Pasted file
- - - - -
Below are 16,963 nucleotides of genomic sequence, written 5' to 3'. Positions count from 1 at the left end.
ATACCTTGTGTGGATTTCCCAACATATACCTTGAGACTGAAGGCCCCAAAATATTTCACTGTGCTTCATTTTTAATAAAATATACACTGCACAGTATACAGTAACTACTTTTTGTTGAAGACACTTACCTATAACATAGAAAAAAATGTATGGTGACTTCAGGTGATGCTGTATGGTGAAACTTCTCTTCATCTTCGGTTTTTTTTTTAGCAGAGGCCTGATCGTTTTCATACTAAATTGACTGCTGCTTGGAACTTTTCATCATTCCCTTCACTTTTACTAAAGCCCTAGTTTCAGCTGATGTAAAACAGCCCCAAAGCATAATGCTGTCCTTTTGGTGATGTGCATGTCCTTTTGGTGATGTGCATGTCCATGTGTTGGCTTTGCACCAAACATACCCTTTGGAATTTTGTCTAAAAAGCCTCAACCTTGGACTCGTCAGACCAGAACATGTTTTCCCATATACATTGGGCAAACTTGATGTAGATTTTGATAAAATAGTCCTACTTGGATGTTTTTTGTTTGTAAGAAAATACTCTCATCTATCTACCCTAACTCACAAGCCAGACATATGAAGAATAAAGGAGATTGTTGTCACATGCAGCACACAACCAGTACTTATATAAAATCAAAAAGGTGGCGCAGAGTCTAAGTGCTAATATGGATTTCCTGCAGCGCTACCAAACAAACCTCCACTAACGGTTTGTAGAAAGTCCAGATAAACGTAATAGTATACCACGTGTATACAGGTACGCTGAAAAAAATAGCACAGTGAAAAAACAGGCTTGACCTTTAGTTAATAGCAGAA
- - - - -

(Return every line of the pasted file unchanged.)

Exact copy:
Below are 16,963 nucleotides of genomic sequence, written 5' to 3'. Positions count from 1 at the left end.
ATACCTTGTGTGGATTTCCCAACATATACCTTGAGACTGAAGGCCCCAAAATATTTCACTGTGCTTCATTTTTAATAAAATATACACTGCACAGTATACAGTAACTACTTTTTGTTGAAGACACTTACCTATAACATAGAAAAAAATGTATGGTGACTTCAGGTGATGCTGTATGGTGAAACTTCTCTTCATCTTCGGTTTTTTTTTTAGCAGAGGCCTGATCGTTTTCATACTAAATTGACTGCTGCTTGGAACTTTTCATCATTCCCTTCACTTTTACTAAAGCCCTAGTTTCAGCTGATGTAAAACAGCCCCAAAGCATAATGCTGTCCTTTTGGTGATGTGCATGTCCTTTTGGTGATGTGCATGTCCATGTGTTGGCTTTGCACCAAACATACCCTTTGGAATTTTGTCTAAAAAGCCTCAACCTTGGACTCGTCAGACCAGAACATGTTTTCCCATATACATTGGGCAAACTTGATGTAGATTTTGATAAAATAGTCCTACTTGGATGTTTTTTGTTTGTAAGAAAATACTCTCATCTATCTACCCTAACTCACAAGCCAGACATATGAAGAATAAAGGAGATTGTTGTCACATGCAGCACACAACCAGTACTTATATAAAATCAAAAAGGTGGCGCAGAGTCTAAGTGCTAATATGGATTTCCTGCAGCGCTACCAAACAAACCTCCACTAACGGTTTGTAGAAAGTCCAGATAAACGTAATAGTATACCACGTGTATACAGGTACGCTGAAAAAAATAGCACAGTGAAAAAACAGGCTTGACCTTTAGTTAATAGCAGAA